Thursday, August 2, 2012
Nader Agha, who owns the historic Holman Building in Pacific Grove, has a new BFF in San Antonio, Texas-based hotel developer H. Drake Leddy. The two recently joined forces to build the hotel city leaders have been trying to manifest for decades.
But before they can move forward, P.G. voters will have to approve a November ballot measure raising the building height cap in the so-called Holman Block.
A related measure passed in 1994, allowing hotel zoning on the block bounded by Lighthouse, Grand, Central and Fountain avenues. Agha bought the property – which includes the Holman Building and several neighboring retail spaces – at an auction the following year. But his plans for a hotel stalled for more than a decade, and in 2008 he put the property on the market for $11 million.
In 2009, a city subcommittee determined a hotel on the Holman Block would generate both tax revenue and vitality in P.G.’s sleepy downtown. The support encouraged Agha to take the property off the market, but officials urged him to partner with someone more experienced in hotel development.
That seed was planted when Leddy’s guy (Mark Kusera, president and COO of Leddy’s hotel development company, Presidian) and Agha’s guy (Grass Valley-based real estate consultant Richard Van Steenkiste) chatted about the prospect over wine in L.A.
Leddy hadn’t heard of P.G., but he’d visited a frat brother in Pebble Beach and liked the place. So last spring, he scoped out America’s Last Hometown. “I can’t tell you how surprised I was a town as well preserved to the Gay ’90s and Roaring ’20s existed,” he says.
The hotel magnate, whose extensive credits include the Hilton President Kansas City and the Mayo Hotel in Tulsa, envisions a 250-room hotel behind the Holman Building, with rates around $200 per night.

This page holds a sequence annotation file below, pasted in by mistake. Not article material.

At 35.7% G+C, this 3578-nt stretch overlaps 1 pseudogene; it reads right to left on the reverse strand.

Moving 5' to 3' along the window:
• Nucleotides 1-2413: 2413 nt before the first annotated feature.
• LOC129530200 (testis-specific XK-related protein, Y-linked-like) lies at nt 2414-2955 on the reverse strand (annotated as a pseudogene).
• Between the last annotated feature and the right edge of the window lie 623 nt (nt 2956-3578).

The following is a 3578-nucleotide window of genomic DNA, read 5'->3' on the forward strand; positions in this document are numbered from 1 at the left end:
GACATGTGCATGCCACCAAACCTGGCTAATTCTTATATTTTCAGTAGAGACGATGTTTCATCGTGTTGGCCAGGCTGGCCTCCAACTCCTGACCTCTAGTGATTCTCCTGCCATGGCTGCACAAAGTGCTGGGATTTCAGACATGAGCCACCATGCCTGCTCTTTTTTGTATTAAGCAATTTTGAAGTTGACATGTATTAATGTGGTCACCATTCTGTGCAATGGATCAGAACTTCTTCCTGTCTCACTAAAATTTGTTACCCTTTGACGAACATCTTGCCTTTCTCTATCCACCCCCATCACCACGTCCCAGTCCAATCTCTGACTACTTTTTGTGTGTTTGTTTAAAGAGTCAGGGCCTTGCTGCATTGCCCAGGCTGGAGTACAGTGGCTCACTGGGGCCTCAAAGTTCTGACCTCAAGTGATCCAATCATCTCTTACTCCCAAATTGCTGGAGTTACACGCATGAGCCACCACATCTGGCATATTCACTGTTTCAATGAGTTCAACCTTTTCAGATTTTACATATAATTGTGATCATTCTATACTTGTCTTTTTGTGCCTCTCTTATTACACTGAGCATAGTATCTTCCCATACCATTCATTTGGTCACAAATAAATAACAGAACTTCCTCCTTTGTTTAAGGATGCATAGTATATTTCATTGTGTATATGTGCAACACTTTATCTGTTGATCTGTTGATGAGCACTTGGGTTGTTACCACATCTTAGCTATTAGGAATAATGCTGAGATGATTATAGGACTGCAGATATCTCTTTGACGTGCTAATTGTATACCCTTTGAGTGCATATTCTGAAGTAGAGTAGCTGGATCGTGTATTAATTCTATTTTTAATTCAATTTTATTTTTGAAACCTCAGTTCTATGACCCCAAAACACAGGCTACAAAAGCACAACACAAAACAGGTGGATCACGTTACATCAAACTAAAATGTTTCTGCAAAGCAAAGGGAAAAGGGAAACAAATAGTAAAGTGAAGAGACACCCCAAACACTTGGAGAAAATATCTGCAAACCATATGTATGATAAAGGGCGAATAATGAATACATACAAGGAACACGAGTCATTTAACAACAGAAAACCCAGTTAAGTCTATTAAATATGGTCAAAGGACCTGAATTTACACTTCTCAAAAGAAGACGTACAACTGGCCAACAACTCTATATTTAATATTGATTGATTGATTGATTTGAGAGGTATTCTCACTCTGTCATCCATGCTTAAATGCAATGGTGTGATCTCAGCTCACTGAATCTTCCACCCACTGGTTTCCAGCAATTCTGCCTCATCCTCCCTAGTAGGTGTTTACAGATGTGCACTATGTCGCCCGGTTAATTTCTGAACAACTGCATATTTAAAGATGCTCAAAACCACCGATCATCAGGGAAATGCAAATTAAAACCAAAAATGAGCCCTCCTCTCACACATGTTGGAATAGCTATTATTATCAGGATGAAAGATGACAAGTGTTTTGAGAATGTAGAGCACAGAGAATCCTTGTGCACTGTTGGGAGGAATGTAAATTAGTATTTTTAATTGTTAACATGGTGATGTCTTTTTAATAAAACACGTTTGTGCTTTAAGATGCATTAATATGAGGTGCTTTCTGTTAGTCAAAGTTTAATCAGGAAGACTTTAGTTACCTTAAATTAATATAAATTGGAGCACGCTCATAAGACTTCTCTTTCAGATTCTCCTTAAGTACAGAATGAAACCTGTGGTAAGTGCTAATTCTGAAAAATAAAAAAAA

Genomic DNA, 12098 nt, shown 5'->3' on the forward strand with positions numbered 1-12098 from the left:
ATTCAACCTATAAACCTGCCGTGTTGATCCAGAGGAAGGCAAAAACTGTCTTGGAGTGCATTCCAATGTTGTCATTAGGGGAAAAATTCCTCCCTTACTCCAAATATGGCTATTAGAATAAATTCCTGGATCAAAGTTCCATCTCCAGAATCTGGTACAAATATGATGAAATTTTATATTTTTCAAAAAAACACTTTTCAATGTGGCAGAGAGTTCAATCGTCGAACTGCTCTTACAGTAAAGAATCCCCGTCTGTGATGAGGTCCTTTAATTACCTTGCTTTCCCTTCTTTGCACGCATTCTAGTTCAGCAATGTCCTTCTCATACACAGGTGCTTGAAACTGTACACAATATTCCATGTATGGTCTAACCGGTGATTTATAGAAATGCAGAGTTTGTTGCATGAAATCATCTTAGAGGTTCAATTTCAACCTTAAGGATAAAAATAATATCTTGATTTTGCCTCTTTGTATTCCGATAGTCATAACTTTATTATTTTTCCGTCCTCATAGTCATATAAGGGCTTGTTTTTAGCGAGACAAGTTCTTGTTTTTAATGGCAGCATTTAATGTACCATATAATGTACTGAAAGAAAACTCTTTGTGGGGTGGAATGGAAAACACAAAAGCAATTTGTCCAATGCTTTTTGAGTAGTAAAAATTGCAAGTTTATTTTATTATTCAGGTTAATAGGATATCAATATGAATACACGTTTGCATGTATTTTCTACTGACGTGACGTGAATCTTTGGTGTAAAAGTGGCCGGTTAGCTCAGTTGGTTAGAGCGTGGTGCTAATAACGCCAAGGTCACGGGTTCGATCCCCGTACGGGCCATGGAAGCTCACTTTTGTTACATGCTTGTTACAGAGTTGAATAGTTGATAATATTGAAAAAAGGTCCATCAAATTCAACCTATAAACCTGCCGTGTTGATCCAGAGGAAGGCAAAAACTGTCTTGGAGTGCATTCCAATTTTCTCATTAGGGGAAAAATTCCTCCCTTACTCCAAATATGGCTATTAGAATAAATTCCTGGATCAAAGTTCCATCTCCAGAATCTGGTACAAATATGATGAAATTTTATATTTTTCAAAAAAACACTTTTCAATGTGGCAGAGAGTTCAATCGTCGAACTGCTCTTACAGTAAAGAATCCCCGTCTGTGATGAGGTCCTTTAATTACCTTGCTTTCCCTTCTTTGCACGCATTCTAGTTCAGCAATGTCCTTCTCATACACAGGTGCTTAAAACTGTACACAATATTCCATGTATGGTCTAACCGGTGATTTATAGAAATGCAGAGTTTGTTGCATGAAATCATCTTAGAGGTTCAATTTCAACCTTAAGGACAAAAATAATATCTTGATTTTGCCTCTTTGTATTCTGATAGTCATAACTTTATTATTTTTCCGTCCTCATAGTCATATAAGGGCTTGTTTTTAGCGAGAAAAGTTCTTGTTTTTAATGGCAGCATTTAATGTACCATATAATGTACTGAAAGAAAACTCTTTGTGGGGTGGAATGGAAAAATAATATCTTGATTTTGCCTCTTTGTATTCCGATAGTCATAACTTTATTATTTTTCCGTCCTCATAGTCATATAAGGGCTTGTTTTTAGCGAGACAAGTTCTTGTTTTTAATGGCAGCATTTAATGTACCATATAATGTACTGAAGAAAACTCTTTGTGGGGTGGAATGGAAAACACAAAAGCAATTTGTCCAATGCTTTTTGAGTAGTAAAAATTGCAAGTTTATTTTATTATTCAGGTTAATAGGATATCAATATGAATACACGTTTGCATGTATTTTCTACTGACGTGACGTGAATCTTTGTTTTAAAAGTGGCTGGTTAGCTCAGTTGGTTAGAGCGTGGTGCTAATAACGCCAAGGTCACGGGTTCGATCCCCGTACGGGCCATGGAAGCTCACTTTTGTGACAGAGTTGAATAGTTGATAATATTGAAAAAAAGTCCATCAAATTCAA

Leddy says the Holman Building itself is too square for a hotel and, at 88 years old, in need of a seismic retrofit. But the Holman Hotel could use the Holman Building’s basement for back-of-house operations, he says, and the top floor for social events.
“This saves the Holman Building,” says Craig Riddell, a former P.G. Planning Commission chair who’s now a marketing consultant to Leddy.
One daunting challenge: water. Agha’s parcel has 9.2 acre-feet per year in water credits, but a 250-room hotel would need more than 15.1, according to senior city planner Ashley Hefner.
Agha’s fantasized about a mini-desalination plant in the Holman Building’s basement, but Leddy’s not a fan of that idea. He won’t, however, divulge his plans for a water supply. “I don’t think it’s impossible,” he says. “I wouldn’t have put this much money into it if I did.”
He says he’s spent about $300,000 on the project so far and expects a final price tag in the mid-$50 millions.
Leddy’s message to city leaders: The Holman Hotel is in experienced hands.
“I never get involved in a project like this I don’t control,” he says. “[Agha] is a partner, but he doesn’t have a management say. At one time he wanted more say, and I said no.”
Agha couldn’t be reached for comment by press time.
On July 11, the P.G. City Council directed staff to prep the paperwork for a ballot measure that would mesh city law with Leddy’s vision: increasing the maximum building height from 40 to 70 feet and maximum site coverage from 75 to 100 percent.
The council’s scheduled to vote Wednesday, Aug. 8 on whether to put the measure on the ballot.